(v) some of the police cells where he had to stay overnight during the 17 nights, particularly those which were overcrowded, had foul smell due to the external flushing toilet system; and
(vi) save on a few isolated occasions, he was provided with pork-free meals during his detention.
In conclusion, I would enter judgment against the defendant in the total sum of HK$210,000 in this case.
His Honour Judge Andrew Li
A South Asian women walked out of a supermarket without paying for several items worth less than 200$ in her recycling bag. Two shop attendants readily intercepted her outside and accused her of shoplifting. The police were called in to handle the matter and she was arrested. Several months later in a magistracy court, the 54 year old woman was convicted of theft and sentenced to 6 months jail.
The magistrate was convinced there was criminal intention (mens rea) by the plain facts that she had removed items from shelves, placed them in a bag and walked by cashiers without paying. CCTV recorded such actions without evidence of suspicious behaviour, such as acting furtively, glancing around before stealing, resisting interception and admitting guilt to be ‘given a second chance’.
On 29 January 2015 barrister Mark Sutherland, a non-executive director of Vision First, made submissions in favour of the appellant in the high court. He underlined the mental state of a woman who suffered persecution before seeking refuge in Hong Kong in 2004. Such traumatic experiences resulted in PTSD that worsened severely as she felt an outcast, immiserated and marginalized refugee for over a decade. The prohibition from working denied her a dignified life.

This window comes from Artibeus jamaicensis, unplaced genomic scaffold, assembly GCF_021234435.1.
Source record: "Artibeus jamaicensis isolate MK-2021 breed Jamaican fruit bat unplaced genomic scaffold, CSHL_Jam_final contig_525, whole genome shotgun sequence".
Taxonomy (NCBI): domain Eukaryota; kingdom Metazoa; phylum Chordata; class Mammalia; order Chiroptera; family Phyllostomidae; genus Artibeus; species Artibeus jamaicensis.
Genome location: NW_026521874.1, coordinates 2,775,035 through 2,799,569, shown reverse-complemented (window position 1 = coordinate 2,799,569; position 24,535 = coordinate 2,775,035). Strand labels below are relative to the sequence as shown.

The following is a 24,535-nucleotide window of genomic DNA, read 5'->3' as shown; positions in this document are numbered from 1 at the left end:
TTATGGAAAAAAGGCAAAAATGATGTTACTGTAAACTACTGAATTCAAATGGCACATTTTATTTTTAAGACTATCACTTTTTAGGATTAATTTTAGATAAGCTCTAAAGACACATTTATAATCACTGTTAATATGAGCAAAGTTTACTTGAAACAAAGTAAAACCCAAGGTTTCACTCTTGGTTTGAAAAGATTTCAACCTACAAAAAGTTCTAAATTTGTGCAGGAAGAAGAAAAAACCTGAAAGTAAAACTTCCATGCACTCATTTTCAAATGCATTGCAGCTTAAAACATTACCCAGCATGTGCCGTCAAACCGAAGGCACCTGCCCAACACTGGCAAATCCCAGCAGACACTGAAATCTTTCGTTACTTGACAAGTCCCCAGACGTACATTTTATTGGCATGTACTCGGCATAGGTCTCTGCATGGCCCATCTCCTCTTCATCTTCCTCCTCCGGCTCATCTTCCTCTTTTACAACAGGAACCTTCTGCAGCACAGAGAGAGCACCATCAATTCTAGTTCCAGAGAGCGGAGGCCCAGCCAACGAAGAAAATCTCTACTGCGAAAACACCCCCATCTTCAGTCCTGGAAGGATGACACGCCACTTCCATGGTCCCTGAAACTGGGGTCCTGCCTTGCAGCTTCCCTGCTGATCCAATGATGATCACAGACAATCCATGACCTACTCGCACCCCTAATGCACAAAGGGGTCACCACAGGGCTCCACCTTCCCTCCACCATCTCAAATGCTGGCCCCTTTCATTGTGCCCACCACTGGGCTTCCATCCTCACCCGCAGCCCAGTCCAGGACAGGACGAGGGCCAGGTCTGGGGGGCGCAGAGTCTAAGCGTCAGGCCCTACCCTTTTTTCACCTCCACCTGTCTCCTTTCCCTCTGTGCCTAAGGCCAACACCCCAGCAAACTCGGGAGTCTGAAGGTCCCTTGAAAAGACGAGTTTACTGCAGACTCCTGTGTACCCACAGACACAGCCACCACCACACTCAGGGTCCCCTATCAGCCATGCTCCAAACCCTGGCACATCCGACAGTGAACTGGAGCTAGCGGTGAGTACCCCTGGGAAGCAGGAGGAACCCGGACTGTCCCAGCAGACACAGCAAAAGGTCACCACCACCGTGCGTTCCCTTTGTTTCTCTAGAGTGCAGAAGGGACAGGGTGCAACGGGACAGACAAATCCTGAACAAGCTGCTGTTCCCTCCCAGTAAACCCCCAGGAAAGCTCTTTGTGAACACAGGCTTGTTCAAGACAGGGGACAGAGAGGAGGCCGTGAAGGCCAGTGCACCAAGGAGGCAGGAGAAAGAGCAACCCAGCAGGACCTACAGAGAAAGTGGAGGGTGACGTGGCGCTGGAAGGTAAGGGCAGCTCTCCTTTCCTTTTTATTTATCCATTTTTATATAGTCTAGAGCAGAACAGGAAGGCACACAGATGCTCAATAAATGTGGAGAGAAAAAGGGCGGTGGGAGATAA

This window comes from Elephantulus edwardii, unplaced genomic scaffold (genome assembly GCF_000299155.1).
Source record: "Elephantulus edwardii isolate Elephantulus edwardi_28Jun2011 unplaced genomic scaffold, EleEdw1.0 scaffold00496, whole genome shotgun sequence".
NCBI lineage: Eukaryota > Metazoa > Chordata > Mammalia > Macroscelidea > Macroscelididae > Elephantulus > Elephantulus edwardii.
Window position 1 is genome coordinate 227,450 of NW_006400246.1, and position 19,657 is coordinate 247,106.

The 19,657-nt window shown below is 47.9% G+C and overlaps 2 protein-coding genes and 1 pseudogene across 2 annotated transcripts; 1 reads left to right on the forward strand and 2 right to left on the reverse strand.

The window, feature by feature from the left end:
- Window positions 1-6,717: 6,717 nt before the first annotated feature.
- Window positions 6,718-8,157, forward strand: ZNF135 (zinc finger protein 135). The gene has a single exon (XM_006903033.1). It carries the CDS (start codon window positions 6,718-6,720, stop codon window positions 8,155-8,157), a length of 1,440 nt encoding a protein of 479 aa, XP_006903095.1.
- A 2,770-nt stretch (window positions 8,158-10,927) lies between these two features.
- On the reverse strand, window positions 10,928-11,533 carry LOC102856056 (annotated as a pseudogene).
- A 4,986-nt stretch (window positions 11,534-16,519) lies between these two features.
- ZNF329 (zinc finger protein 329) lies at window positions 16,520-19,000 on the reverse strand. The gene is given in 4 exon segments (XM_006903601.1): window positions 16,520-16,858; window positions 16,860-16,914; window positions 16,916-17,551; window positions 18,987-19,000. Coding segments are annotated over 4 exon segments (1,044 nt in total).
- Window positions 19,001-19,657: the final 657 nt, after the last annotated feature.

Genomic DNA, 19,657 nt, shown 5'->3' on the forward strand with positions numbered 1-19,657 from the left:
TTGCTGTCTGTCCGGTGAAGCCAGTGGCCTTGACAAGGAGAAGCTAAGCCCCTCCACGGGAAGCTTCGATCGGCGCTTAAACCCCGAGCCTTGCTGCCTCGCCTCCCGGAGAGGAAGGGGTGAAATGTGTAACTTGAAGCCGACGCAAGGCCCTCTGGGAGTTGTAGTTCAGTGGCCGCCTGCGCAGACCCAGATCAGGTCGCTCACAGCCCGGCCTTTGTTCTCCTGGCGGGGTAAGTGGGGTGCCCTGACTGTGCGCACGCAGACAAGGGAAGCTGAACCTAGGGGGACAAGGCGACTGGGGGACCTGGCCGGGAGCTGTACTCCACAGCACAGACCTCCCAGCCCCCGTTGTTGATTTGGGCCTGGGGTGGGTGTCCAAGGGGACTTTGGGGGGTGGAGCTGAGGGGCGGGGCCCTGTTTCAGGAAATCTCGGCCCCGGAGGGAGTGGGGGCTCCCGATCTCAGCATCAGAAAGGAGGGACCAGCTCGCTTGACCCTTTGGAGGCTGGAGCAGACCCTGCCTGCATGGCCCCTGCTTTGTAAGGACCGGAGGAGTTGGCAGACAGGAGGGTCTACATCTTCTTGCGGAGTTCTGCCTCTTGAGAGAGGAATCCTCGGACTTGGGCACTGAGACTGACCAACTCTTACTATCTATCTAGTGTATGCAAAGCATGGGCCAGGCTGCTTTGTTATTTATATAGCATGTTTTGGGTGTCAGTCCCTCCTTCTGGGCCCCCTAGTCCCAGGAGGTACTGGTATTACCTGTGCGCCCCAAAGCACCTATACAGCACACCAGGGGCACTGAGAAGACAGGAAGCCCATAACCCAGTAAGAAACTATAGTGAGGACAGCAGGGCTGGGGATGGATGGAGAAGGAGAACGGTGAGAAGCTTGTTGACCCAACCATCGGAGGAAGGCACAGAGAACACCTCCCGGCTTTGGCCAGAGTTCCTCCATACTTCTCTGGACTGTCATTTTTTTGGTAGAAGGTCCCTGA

A report by clinical psychologist Dr. Parul Batra, also a non-executive director of Vision First, described the severe depression and mental disorder of a disoriented and confused lady disconnected from society who had never received any psychological support. The court heard that the appellant suffered from memory loss, flashbacks, trouble concentrating and ‘non-insane automatism’, i.e. performing acts without the conscious control of the mind.
In addition, while shopping the lady had received a distressing phone call informing her that her husband, also a refugee in Hong Kong, had suffered an accident and had been admitted to hospital. More doubts where raised about her criminal intention by the fact that when she was stopped she calmly stated, “I forgot to pay” without resistance, justification or other behaviour typical of thefts.
Mr. Sutherland objected to the lower court magistrate having drawn adverse inferences from the woman having entered HK as a domestic helper before seeking asylum. The court was reminded that every asylum seeker must either enter illegally or overstay a visa before raising a claim. The defense reiterated that while asylum claims are pending assessment, and until all legal remedies are fully exhausted, nobody is allowed to make any comments on why and how claimants seek asylum.
In the high court, the Honourable Judge Tallentire confirmed the conviction, but reduced the previous sentence from six to three months. It is regrettable that lower court magistrates put little weight on psychological reports and show no sympathy for asylum seekers painted with one brush, often meting out decontextualized sentences as per guidelines that only dehumanize offenders. Culpability aside, a six month sentence recalls the banning to Australia of those guilty of stealing bread in 19th century England. If only such custom were maintained today!
On a general note, it is important to have regard of the matters that refugees analyze: (a) shoplifting is punished by a fine or a few months jail; (b) selling small amounts of drugs is punished by 6 to 8 months jail; (c) common theft is punished by 6 to 8 months jail; (d) working is punished by 15 months jail for pleading guilty and 22 months for pleading not guilty. Could sentencing guidelines be blamed for criminalizing destitute refugees denied viable pathways to live in dignity?